Resolution standards have been increasing rapidly along with processors.

    Digital_video_resolutions_(VCD_to_4K).svg

    Additionally, environmental design, virtual physics-based character animations, and other necessary components of realistic simulations are being accomplished through procedural generation. That means, even while artists and modelers are empowered to craft virtual experiences with ever finer detail, programmers are gradually figuring out how to automate the process of creation; to produce compelling virtual experiences without so much investment of time and money.

    • #8
  9. Troy Senik, Ed. Contributor
    Troy Senik, Ed.
    @TroySenik

    Last Outpost on the Right:Moore’s Law is NOT an inevitability, like gravity or the late-season collapse of the Orioles.

    Ricochet sentence of the week.

    • #9
  10. Whiskey Sam Member
    Whiskey Sam
    @WhiskeySam

    Mike Malone about a decade ago was talking about the coming end of technology racing ahead and how the future was in creating content for that technology.

    • #10
  11. Black Prince Member
    Black Prince
    @BlackPrince

    I’d love to hear anonymous’s take on this.

    • #11
  12. Boss Mongo Member
    Boss Mongo
    @BossMongo

    Yeah, the technology that we’ve allowed to become essential to our lives is about to go through a Cambrian Explosion.  Sounds cool.

    Until we get hit by a big enough EMP or Coronal Mass Ejection.

    Then Mongo, with his stubby pencil and notepad, won’t look so uncool.

    • #12
  13. Michael S. Malone Contributor
    Michael S. Malone
    @MichaelSMalone

    Whiskey Sam:Mike Malone about a decade ago was talking about the coming end of technology racing ahead and how the future was in creating content for that technology.

    Yep.  But Moore’s Law moving out to 2.5 years/generation isn’t the end of the world.  Remember, in the 1960s the Law was closer to 18 mos/generation.  It slipped to 2 years/gen in the ’90s, about the time the Law starting getting a lot of attention from the general public — and so that’s how we think of it.  It is still an extraordinary pace of change — and there’s no guarantee it will continue to slow . . .a physical breakthrough with a new kind of non-silicon gate could accelerate the Law again.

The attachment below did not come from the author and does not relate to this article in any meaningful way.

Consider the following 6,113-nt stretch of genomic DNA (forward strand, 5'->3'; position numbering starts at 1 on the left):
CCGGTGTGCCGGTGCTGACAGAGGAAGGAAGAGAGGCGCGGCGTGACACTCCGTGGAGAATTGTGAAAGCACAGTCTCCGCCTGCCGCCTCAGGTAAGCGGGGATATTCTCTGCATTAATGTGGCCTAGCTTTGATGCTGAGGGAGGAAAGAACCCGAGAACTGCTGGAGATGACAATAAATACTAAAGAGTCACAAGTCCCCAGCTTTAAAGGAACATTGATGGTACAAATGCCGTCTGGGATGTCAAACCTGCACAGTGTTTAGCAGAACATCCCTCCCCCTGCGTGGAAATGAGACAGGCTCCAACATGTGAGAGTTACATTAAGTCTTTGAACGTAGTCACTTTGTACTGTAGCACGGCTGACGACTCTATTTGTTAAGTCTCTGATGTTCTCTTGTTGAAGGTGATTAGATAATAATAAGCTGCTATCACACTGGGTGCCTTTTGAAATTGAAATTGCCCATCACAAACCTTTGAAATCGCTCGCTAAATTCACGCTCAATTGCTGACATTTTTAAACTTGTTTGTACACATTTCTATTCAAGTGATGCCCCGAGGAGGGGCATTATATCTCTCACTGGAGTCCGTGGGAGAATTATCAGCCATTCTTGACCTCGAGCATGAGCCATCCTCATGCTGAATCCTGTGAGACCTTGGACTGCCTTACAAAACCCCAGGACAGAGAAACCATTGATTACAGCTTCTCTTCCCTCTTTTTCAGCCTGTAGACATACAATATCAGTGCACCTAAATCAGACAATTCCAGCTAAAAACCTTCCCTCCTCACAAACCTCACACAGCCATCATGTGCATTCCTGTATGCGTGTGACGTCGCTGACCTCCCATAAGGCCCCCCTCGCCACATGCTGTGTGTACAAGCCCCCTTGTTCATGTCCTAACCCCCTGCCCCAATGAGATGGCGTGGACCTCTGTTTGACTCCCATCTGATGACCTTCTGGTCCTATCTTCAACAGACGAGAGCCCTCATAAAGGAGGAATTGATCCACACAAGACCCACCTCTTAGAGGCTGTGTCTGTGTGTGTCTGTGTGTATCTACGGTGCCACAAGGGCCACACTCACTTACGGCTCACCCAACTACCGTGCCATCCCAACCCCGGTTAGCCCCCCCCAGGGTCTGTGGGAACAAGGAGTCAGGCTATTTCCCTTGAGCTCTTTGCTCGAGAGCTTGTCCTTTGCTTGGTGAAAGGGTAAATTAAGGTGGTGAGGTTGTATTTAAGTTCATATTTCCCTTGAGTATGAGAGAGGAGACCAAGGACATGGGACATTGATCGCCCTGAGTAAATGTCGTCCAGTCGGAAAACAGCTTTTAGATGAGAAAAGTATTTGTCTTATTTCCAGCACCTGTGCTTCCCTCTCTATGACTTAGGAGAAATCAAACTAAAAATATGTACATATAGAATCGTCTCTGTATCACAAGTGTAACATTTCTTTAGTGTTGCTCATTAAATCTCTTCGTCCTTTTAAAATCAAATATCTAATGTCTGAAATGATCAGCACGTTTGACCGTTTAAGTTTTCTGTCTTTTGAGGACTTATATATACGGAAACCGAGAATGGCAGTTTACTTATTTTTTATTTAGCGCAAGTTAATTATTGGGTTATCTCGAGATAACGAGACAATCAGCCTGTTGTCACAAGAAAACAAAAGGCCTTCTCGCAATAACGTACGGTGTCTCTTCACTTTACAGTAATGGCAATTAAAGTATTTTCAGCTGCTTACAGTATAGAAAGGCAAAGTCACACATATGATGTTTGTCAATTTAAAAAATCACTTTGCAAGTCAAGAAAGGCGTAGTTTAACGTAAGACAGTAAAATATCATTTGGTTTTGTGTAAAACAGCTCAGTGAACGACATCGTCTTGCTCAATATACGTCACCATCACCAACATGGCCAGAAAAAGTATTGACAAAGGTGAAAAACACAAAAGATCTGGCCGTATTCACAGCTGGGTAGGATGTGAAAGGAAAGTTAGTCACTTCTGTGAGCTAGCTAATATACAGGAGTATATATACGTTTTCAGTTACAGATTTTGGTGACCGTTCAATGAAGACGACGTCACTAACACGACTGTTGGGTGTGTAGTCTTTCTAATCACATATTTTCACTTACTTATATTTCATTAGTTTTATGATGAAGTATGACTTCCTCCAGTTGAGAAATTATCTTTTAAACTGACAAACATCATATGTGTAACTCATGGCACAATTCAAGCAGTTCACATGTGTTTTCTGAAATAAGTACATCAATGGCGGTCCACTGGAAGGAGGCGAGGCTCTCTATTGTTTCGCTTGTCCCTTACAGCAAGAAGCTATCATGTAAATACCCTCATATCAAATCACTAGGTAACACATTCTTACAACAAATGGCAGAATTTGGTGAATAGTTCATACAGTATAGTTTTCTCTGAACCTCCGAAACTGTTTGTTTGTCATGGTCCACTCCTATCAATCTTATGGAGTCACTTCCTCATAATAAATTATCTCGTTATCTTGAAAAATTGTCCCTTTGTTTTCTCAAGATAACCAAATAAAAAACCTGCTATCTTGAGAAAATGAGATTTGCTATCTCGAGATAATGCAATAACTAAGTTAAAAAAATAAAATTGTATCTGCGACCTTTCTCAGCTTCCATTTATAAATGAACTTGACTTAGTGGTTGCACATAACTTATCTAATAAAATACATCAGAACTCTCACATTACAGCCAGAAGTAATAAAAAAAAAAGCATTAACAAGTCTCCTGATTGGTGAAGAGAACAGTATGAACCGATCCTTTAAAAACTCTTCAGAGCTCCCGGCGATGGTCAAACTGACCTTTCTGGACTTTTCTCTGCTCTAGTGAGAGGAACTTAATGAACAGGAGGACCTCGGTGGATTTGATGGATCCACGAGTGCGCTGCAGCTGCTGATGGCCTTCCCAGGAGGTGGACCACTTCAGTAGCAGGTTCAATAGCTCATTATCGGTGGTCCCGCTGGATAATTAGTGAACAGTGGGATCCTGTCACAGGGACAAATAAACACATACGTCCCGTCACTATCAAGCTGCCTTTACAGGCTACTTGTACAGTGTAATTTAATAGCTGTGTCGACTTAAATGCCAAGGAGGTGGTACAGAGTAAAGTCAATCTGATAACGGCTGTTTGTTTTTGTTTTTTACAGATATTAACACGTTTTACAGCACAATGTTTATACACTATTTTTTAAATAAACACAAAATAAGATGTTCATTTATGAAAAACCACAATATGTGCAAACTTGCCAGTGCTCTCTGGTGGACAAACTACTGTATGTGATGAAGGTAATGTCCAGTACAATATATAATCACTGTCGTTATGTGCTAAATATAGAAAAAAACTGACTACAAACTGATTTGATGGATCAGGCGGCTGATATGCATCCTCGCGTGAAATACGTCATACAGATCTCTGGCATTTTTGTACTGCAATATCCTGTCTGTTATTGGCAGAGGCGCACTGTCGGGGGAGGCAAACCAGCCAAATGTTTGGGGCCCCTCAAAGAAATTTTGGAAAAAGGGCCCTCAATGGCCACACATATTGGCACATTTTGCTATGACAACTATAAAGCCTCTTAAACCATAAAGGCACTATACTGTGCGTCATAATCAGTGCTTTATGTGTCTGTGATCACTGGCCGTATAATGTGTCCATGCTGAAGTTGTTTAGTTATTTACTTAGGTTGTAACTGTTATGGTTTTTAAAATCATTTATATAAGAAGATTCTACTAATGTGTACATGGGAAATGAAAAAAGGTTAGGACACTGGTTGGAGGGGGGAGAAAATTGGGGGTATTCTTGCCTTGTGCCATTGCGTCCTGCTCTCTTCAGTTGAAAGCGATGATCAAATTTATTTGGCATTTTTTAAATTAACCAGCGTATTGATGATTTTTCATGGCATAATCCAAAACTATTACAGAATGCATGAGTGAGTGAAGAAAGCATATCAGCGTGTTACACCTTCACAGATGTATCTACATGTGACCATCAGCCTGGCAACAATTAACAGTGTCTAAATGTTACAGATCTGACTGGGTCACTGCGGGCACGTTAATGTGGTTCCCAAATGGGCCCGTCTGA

As for the Law being an observation, not a promise:  The fact is that it began as an observation, by Gordon in 1965.  But by 1985, the entire semiconductor industry had rebuilt itself around the Law, essentially making a contract with mankind to maintain the Law as long as possible.  Go ask Andy Grove or Craig Barrett, or Paul Otellini, if they ever felt, while running Intel, that Moore’s law was just an observation.

    • #13
  14. Great Ghost of Gödel Member
    Great Ghost of Gödel
    @GreatGhostofGodel

    Don Tillman:Moore’s Law never described the amount of power in a single processor. Heck, single-chip processors didn’t exist back then.

    No, it referred to transistor count. But the fact is that those transistors are used to form logic gates, and it turns out there’s a physical limit to how many transistors you can arrange into those gates per unit size of silicon that you run into before you run into the limit on transistors-per-wafer itself, hence multicore.

    While physical limitations have maxed out the clock rate, the use of multiple cores absolutely increases the density and computing power of chips.

    Again, sure, but that just reinforces my point:

    (And really, what’s the first thing that happens when someone comes out with a faster chip? “Hey, let’s see it do all these random processes at once!”)

    Only because OSes have promised to handle scheduling multiple processes efficiently for us since MULTICS (ironically, UNIX is “single-process MULTICS”).

    And while software doesn’t currently support multiple cores very well, I think that’s likely going to be a future area of software growth.